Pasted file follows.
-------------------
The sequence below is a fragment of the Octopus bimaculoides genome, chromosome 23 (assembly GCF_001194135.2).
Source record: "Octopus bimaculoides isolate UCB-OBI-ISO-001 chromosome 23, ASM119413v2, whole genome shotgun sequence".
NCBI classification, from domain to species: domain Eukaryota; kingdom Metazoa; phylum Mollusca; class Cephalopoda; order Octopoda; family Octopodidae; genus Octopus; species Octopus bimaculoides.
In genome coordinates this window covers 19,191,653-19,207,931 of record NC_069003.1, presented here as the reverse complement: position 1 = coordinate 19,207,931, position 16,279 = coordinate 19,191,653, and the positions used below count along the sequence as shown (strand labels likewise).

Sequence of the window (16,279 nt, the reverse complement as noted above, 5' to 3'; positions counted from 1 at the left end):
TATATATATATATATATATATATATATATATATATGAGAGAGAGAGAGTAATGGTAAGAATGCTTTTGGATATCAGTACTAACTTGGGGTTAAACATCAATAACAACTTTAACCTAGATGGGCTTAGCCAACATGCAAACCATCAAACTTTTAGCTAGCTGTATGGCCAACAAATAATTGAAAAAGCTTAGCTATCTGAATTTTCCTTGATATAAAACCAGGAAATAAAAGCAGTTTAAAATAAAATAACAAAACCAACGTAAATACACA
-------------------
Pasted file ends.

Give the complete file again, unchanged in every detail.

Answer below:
The sequence below is a fragment of the Octopus bimaculoides genome, chromosome 23 (assembly GCF_001194135.2).
Source record: "Octopus bimaculoides isolate UCB-OBI-ISO-001 chromosome 23, ASM119413v2, whole genome shotgun sequence".
NCBI classification, from domain to species: domain Eukaryota; kingdom Metazoa; phylum Mollusca; class Cephalopoda; order Octopoda; family Octopodidae; genus Octopus; species Octopus bimaculoides.
In genome coordinates this window covers 19,191,653-19,207,931 of record NC_069003.1, presented here as the reverse complement: position 1 = coordinate 19,207,931, position 16,279 = coordinate 19,191,653, and the positions used below count along the sequence as shown (strand labels likewise).

Sequence of the window (16,279 nt, the reverse complement as noted above, 5' to 3'; positions counted from 1 at the left end):
TATATATATATATATATATATATATATATATATATGAGAGAGAGAGAGTAATGGTAAGAATGCTTTTGGATATCAGTACTAACTTGGGGTTAAACATCAATAACAACTTTAACCTAGATGGGCTTAGCCAACATGCAAACCATCAAACTTTTAGCTAGCTGTATGGCCAACAAATAATTGAAAAAGCTTAGCTATCTGAATTTTCCTTGATATAAAACCAGGAAATAAAAGCAGTTTAAAATAAAATAACAAAACCAACGTAAATACACA